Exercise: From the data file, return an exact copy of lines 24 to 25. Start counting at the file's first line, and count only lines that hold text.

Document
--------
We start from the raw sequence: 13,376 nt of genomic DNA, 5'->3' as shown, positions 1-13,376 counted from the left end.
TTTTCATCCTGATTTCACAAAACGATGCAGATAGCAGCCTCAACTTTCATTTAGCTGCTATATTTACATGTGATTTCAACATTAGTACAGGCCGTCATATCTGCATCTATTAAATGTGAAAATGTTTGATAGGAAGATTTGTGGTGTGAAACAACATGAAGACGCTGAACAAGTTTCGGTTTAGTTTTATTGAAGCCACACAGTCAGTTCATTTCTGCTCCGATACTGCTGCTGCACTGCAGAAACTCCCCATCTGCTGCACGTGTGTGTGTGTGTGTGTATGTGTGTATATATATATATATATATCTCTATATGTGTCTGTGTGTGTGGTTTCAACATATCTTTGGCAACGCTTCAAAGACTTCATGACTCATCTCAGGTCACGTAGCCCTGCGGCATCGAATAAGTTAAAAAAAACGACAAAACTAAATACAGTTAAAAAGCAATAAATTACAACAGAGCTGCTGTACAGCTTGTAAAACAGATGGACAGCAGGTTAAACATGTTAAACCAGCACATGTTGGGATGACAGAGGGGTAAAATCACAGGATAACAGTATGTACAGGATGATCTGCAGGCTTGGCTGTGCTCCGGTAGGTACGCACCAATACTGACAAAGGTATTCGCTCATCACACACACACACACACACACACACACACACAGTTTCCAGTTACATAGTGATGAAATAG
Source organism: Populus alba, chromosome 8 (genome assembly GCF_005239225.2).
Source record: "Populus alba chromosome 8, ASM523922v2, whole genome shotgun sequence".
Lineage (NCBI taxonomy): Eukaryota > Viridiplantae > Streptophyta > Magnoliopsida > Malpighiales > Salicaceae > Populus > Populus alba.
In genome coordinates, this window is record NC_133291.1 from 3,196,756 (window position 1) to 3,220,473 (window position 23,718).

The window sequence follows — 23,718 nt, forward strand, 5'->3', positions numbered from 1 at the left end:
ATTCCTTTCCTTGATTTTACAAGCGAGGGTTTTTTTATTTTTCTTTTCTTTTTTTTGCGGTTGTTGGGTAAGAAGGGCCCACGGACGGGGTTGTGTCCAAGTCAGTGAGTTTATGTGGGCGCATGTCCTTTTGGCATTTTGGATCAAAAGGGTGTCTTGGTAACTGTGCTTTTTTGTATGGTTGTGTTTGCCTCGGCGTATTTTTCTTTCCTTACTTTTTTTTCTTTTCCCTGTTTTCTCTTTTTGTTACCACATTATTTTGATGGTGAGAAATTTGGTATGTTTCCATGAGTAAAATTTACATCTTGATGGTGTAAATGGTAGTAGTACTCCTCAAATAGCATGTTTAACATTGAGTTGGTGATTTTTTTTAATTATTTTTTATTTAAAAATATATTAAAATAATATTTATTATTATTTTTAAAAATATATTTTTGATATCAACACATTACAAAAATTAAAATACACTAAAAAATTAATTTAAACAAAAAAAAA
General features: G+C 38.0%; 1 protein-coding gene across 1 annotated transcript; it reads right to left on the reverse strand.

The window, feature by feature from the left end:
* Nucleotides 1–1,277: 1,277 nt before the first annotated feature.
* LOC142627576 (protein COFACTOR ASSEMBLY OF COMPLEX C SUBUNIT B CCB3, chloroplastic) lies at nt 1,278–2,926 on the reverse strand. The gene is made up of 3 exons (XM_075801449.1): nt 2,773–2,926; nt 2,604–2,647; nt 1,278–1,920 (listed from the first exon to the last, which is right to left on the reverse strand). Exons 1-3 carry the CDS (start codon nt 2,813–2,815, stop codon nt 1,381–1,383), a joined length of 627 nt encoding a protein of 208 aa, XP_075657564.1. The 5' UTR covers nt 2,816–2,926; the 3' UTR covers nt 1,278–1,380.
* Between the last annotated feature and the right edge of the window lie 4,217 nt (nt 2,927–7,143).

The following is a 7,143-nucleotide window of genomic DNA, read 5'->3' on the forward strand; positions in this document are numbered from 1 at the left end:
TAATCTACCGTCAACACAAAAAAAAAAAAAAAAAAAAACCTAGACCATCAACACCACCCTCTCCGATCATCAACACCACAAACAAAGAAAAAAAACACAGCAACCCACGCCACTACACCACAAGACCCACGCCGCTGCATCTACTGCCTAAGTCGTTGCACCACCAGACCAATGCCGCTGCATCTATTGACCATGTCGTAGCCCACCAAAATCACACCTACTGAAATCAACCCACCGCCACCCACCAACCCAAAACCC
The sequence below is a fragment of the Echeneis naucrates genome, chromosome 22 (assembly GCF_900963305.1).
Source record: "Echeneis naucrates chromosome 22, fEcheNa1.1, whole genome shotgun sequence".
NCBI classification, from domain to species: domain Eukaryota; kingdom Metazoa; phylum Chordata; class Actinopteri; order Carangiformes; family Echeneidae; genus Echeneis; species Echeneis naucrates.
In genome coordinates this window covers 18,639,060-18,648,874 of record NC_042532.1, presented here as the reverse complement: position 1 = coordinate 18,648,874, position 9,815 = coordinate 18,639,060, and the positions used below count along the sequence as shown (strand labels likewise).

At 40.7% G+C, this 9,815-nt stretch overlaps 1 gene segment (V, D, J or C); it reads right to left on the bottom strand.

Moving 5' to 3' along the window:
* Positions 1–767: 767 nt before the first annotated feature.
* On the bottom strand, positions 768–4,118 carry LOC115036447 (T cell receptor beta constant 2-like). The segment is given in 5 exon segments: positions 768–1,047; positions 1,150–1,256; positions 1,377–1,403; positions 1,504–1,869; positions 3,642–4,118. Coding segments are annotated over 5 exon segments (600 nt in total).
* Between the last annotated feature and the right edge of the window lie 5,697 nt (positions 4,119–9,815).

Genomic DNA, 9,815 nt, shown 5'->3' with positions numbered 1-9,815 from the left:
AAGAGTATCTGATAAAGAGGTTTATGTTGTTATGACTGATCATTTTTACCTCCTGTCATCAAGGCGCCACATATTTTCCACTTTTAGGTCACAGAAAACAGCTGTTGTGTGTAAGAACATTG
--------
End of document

* Between the last annotated feature and the right edge of the window lie 5,697 nt (positions 4,119–9,815).

Genomic DNA, 9,815 nt, shown 5'->3' with positions numbered 1-9,815 from the left: